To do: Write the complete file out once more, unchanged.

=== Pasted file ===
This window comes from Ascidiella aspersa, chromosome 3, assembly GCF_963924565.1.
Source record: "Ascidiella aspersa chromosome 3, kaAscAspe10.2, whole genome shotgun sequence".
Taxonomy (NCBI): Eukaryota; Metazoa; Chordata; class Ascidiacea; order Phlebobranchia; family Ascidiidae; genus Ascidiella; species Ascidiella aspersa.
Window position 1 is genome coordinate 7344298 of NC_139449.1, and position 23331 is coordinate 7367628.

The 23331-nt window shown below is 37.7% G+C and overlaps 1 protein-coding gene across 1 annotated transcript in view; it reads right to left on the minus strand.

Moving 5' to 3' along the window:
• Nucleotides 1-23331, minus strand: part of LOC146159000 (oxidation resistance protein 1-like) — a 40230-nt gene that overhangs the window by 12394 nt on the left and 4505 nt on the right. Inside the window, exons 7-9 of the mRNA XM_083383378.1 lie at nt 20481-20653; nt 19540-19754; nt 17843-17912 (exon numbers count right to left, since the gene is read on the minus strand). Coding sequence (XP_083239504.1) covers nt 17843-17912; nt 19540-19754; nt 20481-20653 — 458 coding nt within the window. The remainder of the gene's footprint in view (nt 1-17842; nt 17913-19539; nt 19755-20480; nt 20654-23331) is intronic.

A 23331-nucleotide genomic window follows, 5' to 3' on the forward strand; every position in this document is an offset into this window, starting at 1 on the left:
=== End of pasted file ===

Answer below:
This window comes from Ascidiella aspersa, chromosome 3, assembly GCF_963924565.1.
Source record: "Ascidiella aspersa chromosome 3, kaAscAspe10.2, whole genome shotgun sequence".
Taxonomy (NCBI): Eukaryota; Metazoa; Chordata; class Ascidiacea; order Phlebobranchia; family Ascidiidae; genus Ascidiella; species Ascidiella aspersa.
Window position 1 is genome coordinate 7344298 of NC_139449.1, and position 23331 is coordinate 7367628.

The 23331-nt window shown below is 37.7% G+C and overlaps 1 protein-coding gene across 1 annotated transcript in view; it reads right to left on the minus strand.

Moving 5' to 3' along the window:
• Nucleotides 1-23331, minus strand: part of LOC146159000 (oxidation resistance protein 1-like) — a 40230-nt gene that overhangs the window by 12394 nt on the left and 4505 nt on the right. Inside the window, exons 7-9 of the mRNA XM_083383378.1 lie at nt 20481-20653; nt 19540-19754; nt 17843-17912 (exon numbers count right to left, since the gene is read on the minus strand). Coding sequence (XP_083239504.1) covers nt 17843-17912; nt 19540-19754; nt 20481-20653 — 458 coding nt within the window. The remainder of the gene's footprint in view (nt 1-17842; nt 17913-19539; nt 19755-20480; nt 20654-23331) is intronic.

A 23331-nucleotide genomic window follows, 5' to 3' on the forward strand; every position in this document is an offset into this window, starting at 1 on the left: